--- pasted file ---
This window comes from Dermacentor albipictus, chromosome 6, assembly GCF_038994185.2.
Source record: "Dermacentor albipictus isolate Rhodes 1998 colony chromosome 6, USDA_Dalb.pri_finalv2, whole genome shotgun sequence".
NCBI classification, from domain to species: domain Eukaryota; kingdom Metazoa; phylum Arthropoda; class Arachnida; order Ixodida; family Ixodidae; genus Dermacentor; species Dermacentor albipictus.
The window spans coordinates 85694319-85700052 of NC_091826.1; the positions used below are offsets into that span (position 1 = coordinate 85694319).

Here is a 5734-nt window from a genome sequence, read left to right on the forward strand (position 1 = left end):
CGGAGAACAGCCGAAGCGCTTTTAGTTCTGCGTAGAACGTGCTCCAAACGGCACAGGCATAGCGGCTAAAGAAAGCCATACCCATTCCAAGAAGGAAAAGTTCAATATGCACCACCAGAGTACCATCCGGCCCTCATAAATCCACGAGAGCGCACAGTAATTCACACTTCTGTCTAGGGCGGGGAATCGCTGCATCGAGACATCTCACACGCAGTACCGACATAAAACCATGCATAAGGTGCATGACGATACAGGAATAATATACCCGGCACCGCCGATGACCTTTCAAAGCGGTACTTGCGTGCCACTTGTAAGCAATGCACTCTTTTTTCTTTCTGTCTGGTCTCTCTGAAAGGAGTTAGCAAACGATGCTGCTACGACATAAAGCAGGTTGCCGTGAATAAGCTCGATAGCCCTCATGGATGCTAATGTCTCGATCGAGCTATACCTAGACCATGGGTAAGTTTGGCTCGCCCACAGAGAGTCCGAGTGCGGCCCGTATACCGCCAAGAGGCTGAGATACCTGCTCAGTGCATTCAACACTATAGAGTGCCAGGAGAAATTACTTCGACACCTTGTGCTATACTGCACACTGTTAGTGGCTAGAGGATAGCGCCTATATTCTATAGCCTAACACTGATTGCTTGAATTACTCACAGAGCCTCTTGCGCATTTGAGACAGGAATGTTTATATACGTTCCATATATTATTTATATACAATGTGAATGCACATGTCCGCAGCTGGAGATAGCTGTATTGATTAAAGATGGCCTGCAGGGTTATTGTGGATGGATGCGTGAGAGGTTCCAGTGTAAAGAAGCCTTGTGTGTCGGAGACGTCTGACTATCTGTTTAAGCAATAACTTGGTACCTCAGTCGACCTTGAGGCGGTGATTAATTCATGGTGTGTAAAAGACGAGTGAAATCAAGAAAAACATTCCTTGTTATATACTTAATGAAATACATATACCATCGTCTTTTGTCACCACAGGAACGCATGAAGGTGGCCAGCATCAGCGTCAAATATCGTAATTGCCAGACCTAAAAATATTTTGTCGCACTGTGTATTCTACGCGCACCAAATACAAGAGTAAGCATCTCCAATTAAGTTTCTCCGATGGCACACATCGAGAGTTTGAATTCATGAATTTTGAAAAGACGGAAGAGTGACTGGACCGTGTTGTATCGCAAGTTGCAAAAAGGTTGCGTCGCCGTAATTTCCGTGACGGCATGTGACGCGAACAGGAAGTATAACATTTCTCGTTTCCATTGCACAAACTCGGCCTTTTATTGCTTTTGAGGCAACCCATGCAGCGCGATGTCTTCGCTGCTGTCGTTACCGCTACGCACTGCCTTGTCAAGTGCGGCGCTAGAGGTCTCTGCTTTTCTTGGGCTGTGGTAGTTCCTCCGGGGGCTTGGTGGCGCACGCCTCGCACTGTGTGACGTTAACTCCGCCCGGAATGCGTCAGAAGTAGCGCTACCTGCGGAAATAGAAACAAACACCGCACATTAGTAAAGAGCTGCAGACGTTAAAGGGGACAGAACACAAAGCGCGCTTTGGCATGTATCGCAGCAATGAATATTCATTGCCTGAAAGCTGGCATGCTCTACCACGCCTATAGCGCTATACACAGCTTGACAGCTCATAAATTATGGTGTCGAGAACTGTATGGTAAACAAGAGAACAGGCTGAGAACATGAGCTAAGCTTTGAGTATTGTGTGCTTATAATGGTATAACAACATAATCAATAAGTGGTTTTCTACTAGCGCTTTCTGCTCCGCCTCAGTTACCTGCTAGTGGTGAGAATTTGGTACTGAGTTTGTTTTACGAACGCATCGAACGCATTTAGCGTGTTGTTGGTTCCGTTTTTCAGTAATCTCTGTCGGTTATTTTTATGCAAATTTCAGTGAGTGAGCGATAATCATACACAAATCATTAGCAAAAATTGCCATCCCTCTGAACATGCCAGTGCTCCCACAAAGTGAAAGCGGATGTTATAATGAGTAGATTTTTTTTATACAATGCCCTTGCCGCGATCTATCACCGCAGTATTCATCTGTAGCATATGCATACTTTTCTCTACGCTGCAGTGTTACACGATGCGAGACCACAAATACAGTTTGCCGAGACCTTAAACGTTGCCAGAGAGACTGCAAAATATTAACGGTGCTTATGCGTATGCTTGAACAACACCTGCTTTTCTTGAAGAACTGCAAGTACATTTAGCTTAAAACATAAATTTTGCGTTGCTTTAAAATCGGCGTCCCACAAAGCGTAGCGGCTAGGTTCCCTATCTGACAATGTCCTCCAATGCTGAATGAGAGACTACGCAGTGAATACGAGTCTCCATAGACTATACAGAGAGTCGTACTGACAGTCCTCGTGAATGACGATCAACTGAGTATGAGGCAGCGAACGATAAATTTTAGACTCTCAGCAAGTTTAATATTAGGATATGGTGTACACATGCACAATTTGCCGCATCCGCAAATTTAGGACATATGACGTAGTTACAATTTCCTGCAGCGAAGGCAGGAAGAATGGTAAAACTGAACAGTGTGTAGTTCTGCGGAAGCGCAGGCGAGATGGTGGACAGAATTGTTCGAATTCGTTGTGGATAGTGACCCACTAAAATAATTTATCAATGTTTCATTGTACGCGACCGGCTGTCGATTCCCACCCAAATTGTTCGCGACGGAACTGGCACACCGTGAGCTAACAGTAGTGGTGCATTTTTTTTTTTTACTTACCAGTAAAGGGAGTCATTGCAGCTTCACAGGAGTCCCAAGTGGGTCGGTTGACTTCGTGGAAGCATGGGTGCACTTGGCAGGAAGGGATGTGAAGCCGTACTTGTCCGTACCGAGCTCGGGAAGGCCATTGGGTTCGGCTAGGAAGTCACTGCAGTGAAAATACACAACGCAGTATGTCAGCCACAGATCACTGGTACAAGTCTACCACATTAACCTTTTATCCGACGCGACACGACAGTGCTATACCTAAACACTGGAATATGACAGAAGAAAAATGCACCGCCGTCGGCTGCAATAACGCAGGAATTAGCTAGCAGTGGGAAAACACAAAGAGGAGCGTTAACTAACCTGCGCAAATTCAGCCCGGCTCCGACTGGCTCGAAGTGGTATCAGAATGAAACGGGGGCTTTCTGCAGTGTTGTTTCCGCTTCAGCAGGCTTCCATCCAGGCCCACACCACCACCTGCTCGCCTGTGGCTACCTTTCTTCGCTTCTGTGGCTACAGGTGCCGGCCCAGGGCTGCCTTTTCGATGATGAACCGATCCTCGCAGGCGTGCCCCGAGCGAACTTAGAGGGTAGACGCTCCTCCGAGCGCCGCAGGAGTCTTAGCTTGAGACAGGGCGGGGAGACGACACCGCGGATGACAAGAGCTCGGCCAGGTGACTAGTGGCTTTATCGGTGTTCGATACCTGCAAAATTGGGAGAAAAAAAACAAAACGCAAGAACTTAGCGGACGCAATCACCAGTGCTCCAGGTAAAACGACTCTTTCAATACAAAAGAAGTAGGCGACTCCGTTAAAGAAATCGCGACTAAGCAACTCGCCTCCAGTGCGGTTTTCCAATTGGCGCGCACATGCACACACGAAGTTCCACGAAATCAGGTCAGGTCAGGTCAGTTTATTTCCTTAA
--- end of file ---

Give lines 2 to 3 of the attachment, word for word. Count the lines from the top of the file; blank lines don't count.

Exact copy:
Source record: "Dermacentor albipictus isolate Rhodes 1998 colony chromosome 6, USDA_Dalb.pri_finalv2, whole genome shotgun sequence".
NCBI classification, from domain to species: domain Eukaryota; kingdom Metazoa; phylum Arthropoda; class Arachnida; order Ixodida; family Ixodidae; genus Dermacentor; species Dermacentor albipictus.